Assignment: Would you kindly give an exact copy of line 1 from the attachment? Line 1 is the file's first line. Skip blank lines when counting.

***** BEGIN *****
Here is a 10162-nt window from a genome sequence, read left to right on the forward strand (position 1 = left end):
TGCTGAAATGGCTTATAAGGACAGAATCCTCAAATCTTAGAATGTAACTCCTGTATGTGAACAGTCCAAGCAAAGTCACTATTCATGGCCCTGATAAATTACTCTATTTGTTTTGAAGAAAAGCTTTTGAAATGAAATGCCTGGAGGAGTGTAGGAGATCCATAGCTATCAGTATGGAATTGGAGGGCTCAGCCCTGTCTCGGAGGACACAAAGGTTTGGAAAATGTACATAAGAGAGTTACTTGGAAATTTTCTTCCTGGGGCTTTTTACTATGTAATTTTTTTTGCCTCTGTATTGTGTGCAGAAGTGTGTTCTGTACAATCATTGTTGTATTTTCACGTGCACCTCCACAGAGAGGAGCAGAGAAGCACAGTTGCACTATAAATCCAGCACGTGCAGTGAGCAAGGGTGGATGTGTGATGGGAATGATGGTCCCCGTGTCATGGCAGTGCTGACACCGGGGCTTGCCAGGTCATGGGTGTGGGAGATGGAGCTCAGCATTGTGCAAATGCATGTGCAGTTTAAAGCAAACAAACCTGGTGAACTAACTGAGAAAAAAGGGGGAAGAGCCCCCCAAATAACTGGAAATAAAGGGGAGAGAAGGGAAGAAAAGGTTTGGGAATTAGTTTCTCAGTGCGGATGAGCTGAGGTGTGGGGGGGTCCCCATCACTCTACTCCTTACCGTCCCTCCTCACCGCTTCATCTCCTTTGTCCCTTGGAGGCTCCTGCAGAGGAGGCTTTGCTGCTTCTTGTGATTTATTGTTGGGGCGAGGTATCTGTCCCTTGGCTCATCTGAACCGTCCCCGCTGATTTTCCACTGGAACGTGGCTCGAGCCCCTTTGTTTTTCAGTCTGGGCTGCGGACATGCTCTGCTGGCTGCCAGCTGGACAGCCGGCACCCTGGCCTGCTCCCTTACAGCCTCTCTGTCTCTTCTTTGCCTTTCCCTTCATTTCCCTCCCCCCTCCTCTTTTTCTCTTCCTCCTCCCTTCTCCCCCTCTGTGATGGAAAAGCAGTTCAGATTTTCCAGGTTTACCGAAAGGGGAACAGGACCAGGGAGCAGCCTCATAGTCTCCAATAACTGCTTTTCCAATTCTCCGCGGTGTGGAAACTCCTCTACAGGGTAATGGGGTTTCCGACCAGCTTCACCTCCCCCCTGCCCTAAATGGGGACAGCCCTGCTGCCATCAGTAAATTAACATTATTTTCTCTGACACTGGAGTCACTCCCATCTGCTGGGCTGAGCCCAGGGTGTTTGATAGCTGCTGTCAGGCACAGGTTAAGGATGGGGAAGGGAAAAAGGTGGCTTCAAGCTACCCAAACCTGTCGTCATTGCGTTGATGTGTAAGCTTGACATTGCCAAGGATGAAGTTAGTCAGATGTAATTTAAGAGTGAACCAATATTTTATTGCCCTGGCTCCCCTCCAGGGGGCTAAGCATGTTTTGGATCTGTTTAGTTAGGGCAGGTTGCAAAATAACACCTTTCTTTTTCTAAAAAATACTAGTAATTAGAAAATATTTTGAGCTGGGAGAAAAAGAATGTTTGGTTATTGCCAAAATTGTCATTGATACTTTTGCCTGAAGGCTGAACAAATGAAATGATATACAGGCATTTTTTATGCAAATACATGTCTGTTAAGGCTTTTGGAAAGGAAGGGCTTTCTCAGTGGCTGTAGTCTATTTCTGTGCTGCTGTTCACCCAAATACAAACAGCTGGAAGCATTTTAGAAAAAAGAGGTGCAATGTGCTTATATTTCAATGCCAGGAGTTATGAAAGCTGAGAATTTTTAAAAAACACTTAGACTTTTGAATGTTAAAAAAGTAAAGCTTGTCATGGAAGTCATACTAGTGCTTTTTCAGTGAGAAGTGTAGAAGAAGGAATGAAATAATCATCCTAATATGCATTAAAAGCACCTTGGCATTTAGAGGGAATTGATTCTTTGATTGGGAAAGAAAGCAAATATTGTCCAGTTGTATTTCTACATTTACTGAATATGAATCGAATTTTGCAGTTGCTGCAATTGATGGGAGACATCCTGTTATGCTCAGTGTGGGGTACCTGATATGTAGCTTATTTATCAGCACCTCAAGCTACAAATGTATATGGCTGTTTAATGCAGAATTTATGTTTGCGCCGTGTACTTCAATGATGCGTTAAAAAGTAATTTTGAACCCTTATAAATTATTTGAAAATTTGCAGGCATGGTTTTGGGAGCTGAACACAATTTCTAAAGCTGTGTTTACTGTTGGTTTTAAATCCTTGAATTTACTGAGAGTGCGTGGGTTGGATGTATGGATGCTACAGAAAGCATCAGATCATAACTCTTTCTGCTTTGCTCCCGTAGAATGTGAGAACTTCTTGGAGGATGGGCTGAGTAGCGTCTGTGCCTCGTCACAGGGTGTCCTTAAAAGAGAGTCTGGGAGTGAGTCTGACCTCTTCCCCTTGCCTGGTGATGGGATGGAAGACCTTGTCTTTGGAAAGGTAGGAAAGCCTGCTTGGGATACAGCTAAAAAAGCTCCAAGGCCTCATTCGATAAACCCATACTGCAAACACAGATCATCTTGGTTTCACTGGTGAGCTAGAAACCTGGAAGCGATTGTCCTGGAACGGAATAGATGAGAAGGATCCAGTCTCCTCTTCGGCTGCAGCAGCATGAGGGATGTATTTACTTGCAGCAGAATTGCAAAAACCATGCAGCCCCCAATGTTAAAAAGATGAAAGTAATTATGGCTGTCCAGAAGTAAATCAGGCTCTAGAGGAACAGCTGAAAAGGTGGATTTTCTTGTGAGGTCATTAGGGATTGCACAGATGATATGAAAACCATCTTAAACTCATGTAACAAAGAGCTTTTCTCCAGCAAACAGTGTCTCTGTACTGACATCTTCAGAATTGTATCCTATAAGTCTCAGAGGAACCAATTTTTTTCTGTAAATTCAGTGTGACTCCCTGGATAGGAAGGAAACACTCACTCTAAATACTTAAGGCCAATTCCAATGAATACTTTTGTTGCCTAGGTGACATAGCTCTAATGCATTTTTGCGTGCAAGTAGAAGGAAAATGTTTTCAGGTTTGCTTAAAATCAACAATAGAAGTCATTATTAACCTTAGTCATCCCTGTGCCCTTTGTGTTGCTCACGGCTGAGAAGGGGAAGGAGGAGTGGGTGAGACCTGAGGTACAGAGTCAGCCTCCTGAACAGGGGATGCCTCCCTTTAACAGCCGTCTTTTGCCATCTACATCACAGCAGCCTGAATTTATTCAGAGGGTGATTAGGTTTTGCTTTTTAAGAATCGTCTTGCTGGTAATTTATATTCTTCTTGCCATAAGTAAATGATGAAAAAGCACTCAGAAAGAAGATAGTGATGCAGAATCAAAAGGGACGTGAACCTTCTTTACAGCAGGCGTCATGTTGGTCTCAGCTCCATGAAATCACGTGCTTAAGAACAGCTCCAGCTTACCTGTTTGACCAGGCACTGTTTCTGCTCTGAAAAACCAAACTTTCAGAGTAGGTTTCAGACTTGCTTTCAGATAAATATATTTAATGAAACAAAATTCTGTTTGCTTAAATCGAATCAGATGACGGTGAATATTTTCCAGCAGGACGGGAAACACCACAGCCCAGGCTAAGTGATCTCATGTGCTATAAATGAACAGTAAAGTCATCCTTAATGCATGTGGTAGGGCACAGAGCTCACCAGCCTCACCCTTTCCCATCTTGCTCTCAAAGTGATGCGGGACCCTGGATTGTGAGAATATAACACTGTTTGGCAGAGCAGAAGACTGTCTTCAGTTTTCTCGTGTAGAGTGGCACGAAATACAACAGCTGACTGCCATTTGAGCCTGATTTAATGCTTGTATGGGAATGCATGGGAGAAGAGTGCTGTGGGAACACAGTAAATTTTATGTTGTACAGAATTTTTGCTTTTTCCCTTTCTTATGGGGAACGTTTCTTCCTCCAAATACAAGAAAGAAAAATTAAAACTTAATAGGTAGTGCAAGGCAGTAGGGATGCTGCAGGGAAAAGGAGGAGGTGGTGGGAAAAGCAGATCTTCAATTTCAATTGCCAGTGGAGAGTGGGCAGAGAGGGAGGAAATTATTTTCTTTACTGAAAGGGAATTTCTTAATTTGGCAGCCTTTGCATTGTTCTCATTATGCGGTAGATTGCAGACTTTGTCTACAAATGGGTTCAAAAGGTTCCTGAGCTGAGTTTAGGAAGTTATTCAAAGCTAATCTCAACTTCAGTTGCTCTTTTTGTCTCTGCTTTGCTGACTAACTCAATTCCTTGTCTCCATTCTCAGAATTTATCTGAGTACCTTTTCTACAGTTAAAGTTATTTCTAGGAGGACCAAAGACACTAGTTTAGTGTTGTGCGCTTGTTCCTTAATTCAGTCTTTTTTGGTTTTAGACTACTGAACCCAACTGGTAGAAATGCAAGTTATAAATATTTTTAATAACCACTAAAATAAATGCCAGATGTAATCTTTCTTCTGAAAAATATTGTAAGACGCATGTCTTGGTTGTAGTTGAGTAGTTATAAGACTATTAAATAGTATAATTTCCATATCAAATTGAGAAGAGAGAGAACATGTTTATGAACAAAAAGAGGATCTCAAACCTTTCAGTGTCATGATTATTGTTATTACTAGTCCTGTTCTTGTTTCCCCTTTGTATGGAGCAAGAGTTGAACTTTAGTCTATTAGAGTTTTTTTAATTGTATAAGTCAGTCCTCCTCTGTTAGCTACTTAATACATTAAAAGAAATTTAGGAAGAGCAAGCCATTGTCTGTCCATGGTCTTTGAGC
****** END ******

Here is a 10162-nt window from a genome sequence, read left to right on the forward strand (position 1 = left end):